Cleveland is honored by the honor to be conferred on Charles W. Chesnutt, novelist and lawyer. To him is awarded the medal which goes each year to the one of African descent and American citizenship who achieves the most distinguished service in some field of honorable endeavor. The medal goes to Mr. Chesnutt for his "pioneer work as a literary artist depicting the life and struggles of Americans of Negro descent, and for his long and useful career as scholar, worker and freeman of one of America’s greatest cities."
It is a bestowal fittingly made. Mr. Chesnutt has been an untiring worker for good causes, a writer of strength and grace and sound purpose. Some of his earlier books have been all but forgotten by a generation always eager for the new, but they will long remain as an expression of a brave soul pouring itself out in effective protest against racial prejudice. Charming tales they are, too; readable romances created by a word artist.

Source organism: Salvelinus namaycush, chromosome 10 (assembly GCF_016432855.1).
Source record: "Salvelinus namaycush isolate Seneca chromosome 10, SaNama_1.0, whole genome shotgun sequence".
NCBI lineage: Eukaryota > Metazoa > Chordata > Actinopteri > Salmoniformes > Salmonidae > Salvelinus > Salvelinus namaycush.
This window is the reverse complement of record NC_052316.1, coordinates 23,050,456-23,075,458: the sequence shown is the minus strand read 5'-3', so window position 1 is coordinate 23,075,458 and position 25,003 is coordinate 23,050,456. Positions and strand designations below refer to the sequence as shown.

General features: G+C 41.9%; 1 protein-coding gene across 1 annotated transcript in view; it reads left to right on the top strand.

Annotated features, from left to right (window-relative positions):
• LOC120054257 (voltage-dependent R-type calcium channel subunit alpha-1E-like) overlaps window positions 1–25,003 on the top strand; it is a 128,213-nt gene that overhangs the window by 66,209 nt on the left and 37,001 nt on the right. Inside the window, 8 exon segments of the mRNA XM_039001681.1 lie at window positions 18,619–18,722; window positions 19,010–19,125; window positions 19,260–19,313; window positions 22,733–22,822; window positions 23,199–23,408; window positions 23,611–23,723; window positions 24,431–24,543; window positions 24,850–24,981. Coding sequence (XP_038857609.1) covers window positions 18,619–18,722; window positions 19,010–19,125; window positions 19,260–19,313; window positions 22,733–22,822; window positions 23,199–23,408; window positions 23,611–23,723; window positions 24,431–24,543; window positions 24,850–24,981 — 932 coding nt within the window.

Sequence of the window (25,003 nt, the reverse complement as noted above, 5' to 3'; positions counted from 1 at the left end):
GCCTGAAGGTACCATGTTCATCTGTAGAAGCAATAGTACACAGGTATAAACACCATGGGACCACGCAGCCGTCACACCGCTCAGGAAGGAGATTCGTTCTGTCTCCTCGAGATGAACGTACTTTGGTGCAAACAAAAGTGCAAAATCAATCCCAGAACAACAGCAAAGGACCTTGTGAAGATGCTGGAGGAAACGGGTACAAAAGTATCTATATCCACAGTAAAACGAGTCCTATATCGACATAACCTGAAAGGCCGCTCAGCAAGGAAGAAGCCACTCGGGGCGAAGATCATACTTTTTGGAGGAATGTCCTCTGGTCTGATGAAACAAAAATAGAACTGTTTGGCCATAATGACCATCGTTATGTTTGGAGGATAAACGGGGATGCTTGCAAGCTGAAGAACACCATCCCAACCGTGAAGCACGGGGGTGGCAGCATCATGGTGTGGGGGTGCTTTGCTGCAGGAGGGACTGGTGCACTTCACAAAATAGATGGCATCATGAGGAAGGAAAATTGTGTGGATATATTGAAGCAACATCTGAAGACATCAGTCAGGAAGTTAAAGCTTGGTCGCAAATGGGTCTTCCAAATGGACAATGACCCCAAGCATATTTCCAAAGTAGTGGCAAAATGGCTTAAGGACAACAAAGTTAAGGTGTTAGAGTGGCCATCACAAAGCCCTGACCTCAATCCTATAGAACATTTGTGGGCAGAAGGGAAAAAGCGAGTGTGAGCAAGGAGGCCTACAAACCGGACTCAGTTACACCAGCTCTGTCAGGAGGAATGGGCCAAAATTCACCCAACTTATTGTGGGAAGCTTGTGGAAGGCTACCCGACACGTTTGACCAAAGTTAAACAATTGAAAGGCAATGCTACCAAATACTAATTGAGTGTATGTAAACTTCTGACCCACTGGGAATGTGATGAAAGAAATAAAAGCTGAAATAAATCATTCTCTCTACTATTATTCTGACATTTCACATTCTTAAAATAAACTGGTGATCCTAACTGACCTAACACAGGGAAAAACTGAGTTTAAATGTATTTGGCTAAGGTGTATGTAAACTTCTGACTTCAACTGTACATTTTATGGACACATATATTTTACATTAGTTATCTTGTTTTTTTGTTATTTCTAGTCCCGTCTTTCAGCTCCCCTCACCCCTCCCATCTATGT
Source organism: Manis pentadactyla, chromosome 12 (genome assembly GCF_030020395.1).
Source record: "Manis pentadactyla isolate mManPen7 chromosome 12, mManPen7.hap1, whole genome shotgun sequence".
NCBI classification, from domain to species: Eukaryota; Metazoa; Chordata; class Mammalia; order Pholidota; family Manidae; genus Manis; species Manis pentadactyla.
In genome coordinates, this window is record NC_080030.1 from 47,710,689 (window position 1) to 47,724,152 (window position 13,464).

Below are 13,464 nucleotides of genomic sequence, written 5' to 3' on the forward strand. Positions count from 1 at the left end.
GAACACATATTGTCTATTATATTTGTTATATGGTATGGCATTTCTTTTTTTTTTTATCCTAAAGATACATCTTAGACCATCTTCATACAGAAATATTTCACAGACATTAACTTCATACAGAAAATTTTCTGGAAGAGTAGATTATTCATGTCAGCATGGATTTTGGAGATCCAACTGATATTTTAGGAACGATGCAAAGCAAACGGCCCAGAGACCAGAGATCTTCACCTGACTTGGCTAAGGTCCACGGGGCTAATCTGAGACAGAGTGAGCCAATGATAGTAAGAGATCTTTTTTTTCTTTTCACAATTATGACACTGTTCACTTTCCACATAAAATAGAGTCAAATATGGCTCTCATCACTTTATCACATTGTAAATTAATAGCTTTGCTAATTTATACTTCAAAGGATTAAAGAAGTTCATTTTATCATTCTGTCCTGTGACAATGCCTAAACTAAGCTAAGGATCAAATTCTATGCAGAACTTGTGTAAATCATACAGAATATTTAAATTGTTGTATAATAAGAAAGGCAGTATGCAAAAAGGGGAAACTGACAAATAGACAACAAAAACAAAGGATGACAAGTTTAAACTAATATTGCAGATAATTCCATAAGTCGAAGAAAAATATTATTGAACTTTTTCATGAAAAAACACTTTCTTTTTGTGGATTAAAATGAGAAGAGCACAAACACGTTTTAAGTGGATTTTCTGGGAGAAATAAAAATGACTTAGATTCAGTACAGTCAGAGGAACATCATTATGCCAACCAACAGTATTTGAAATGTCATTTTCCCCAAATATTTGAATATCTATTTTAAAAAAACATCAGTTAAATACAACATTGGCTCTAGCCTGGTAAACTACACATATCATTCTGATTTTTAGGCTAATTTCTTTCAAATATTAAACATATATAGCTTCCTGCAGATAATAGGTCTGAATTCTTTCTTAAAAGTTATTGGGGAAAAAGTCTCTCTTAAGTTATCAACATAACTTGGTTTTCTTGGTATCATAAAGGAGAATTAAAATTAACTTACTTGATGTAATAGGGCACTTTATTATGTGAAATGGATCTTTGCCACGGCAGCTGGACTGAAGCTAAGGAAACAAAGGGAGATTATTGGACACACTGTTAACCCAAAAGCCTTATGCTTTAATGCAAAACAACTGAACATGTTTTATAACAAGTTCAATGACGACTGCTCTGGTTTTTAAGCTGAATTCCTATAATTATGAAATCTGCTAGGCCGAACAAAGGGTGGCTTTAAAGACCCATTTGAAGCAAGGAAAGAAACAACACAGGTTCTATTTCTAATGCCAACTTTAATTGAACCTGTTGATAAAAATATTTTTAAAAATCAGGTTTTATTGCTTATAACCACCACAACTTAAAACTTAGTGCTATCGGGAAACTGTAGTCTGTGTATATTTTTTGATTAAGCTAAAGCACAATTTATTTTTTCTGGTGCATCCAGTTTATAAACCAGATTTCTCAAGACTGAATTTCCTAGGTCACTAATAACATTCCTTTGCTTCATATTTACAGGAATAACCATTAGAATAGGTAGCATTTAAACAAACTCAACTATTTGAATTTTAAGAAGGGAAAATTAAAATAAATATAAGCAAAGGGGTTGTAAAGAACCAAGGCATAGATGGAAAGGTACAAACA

This service medal could not be more appropriately awarded. Cleveland congratulates Charles W. Chesnutt.
"Fittingly Bestowed" in "Editorial column," The Plain Dealer [Cleveland] 15 June 1928: 20.